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Cell proliferation-associated nuclear antigen defined by antibody Ki-67: a new kind of cell cycle-maintaining proteins.

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Department of Immunology and Cell Biology, Forschungsinstitut Borstel, Germany.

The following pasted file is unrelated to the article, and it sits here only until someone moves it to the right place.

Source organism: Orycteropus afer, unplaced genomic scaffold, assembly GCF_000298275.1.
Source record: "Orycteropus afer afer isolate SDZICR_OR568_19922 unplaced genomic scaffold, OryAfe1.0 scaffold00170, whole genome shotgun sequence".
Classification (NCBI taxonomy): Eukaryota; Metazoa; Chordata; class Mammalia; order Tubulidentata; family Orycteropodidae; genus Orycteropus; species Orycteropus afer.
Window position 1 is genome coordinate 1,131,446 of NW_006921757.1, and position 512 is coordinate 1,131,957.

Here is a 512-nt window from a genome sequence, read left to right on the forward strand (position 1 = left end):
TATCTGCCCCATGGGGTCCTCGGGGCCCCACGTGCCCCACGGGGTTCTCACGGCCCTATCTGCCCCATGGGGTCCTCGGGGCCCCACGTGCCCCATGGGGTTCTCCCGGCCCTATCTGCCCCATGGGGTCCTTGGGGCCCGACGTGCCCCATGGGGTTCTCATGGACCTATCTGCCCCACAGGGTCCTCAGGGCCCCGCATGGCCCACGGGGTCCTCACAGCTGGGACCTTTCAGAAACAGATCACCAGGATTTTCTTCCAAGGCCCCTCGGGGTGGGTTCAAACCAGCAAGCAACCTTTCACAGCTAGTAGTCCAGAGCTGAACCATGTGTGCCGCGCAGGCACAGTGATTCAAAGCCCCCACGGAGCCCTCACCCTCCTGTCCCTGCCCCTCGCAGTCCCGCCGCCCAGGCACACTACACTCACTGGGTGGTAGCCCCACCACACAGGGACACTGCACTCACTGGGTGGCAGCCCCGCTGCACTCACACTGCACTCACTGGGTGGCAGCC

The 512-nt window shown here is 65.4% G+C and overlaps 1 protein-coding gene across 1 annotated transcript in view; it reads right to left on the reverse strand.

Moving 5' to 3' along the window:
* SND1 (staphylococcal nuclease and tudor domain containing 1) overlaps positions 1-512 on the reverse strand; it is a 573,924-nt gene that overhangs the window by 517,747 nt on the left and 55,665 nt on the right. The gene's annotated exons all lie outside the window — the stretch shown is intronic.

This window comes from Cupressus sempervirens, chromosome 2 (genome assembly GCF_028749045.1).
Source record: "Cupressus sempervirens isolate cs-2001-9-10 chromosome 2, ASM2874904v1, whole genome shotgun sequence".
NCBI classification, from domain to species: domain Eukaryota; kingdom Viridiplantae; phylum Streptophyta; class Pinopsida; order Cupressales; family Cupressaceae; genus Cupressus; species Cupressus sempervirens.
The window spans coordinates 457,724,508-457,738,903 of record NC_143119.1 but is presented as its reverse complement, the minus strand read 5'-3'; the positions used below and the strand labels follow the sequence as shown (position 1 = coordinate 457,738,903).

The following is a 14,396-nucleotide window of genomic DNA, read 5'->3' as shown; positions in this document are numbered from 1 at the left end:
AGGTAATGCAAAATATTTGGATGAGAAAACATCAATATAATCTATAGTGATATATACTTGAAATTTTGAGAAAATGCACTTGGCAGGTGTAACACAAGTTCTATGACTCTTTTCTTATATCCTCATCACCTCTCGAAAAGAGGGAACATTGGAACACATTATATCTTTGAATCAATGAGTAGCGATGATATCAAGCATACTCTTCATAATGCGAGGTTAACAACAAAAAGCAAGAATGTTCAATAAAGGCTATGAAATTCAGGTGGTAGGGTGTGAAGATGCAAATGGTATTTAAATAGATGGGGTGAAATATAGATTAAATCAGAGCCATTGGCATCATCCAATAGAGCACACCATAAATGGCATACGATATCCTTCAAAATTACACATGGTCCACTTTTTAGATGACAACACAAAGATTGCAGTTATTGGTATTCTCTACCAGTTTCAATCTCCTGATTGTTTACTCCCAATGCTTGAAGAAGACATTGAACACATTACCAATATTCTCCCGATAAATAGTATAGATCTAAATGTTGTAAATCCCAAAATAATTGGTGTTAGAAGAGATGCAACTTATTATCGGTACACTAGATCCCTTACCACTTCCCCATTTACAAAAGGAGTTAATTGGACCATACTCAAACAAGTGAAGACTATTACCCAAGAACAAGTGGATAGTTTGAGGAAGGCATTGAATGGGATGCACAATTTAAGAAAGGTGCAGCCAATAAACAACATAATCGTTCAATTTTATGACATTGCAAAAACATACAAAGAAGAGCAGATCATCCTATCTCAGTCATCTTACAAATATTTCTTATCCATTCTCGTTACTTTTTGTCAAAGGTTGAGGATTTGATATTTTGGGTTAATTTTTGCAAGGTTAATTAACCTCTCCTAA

A decade of studies on the human nuclear antigen defined by monoclonal antibody Ki-67 (the "Ki-67 protein") has made it abundantly clear that this structure is strictly associated with human cell proliferation and that the expression of this protein can be used to assess the growth fraction of a given cell population. Until recently the Ki-67 protein was described as a nonhistone protein that is highly susceptible to protease treatment. We have isolated and sequenced cDNAs encoding for this antigen and found two isoforms of the full length cDNA of 11.5 and 12.5 kb, respectively, sequence and structure of which are thus far unique. The gene encoding the Ki-67 protein is organized in 15 exons and is localized on chromosome 10. The center of this gene is formed by an extraordinary 6845 bp exon containing 16 successively repeated homologous segments of 366 bp ("Ki-67 repeats"), each containing a highly conserved new motif of 66 bp ("Ki-67 motif"). The deduced peptide sequence of this central exon possess 10 ProGluSerThr (PEST) motifs which are associated with high turnover proteins such as other cell cycle-related proteins, oncogenes and transcription factors, etc. Like the latter proteins the Ki-67 antigen plays a pivotal role in maintaining cell proliferation because Ki-67 protein antisense oligonucleotides significantly inhibit 3H-thymidine incorporation in permanent human tumor cell lines in a dose-dependent manner.

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